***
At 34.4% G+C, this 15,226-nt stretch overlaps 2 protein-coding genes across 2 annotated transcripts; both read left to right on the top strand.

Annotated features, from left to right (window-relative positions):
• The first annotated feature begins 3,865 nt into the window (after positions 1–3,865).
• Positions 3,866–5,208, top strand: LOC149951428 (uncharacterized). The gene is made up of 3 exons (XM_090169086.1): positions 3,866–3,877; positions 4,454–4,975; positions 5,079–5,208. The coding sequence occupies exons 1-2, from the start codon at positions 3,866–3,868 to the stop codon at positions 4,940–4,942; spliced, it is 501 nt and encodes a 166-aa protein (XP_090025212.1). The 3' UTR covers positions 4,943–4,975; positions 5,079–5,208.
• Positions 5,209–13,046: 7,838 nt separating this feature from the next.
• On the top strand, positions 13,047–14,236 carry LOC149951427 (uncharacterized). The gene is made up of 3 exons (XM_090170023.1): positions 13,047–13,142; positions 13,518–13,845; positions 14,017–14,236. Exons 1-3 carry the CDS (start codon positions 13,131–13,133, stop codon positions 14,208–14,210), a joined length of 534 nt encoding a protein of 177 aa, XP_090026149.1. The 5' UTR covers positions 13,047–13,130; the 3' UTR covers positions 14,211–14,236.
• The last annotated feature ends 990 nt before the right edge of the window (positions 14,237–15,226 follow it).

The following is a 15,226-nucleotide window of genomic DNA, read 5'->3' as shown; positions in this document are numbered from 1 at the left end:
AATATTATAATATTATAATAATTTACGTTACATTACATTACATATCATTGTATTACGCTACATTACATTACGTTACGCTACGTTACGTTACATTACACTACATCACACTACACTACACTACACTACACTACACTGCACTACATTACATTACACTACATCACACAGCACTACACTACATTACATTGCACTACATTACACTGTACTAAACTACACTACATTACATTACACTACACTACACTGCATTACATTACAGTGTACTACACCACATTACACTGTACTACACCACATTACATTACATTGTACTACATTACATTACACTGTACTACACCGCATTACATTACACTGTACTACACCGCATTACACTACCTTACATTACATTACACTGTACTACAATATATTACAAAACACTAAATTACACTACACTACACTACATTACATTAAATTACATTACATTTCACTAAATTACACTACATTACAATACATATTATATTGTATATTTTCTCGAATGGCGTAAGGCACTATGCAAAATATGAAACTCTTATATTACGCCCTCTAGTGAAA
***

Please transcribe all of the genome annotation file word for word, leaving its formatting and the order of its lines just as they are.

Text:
At 34.4% G+C, this 15,226-nt stretch overlaps 2 protein-coding genes across 2 annotated transcripts; both read left to right on the top strand.

Annotated features, from left to right (window-relative positions):
• The first annotated feature begins 3,865 nt into the window (after positions 1–3,865).
• Positions 3,866–5,208, top strand: LOC149951428 (uncharacterized). The gene is made up of 3 exons (XM_090169086.1): positions 3,866–3,877; positions 4,454–4,975; positions 5,079–5,208. The coding sequence occupies exons 1-2, from the start codon at positions 3,866–3,868 to the stop codon at positions 4,940–4,942; spliced, it is 501 nt and encodes a 166-aa protein (XP_090025212.1). The 3' UTR covers positions 4,943–4,975; positions 5,079–5,208.
• Positions 5,209–13,046: 7,838 nt separating this feature from the next.
• On the top strand, positions 13,047–14,236 carry LOC149951427 (uncharacterized). The gene is made up of 3 exons (XM_090170023.1): positions 13,047–13,142; positions 13,518–13,845; positions 14,017–14,236. Exons 1-3 carry the CDS (start codon positions 13,131–13,133, stop codon positions 14,208–14,210), a joined length of 534 nt encoding a protein of 177 aa, XP_090026149.1. The 5' UTR covers positions 13,047–13,130; the 3' UTR covers positions 14,211–14,236.
• The last annotated feature ends 990 nt before the right edge of the window (positions 14,237–15,226 follow it).

The following is a 15,226-nucleotide window of genomic DNA, read 5'->3' as shown; positions in this document are numbered from 1 at the left end:
AATATTATAATATTATAATAATTTACGTTACATTACATTACATATCATTGTATTACGCTACATTACATTACGTTACGCTACGTTACGTTACATTACACTACATCACACTACACTACACTACACTACACTACACTGCACTACATTACATTACACTACATCACACAGCACTACACTACATTACATTGCACTACATTACACTGTACTAAACTACACTACATTACATTACACTACACTACACTGCATTACATTACAGTGTACTACACCACATTACACTGTACTACACCACATTACATTACATTGTACTACATTACATTACACTGTACTACACCGCATTACATTACACTGTACTACACCGCATTACACTACCTTACATTACATTACACTGTACTACAATATATTACAAAACACTAAATTACACTACACTACACTACATTACATTAAATTACATTACATTTCACTAAATTACACTACATTACAATACATATTATATTGTATATTTTCTCGAATGGCGTAAGGCACTATGCAAAATATGAAACTCTTATATTACGCCCTCTAGTGAAA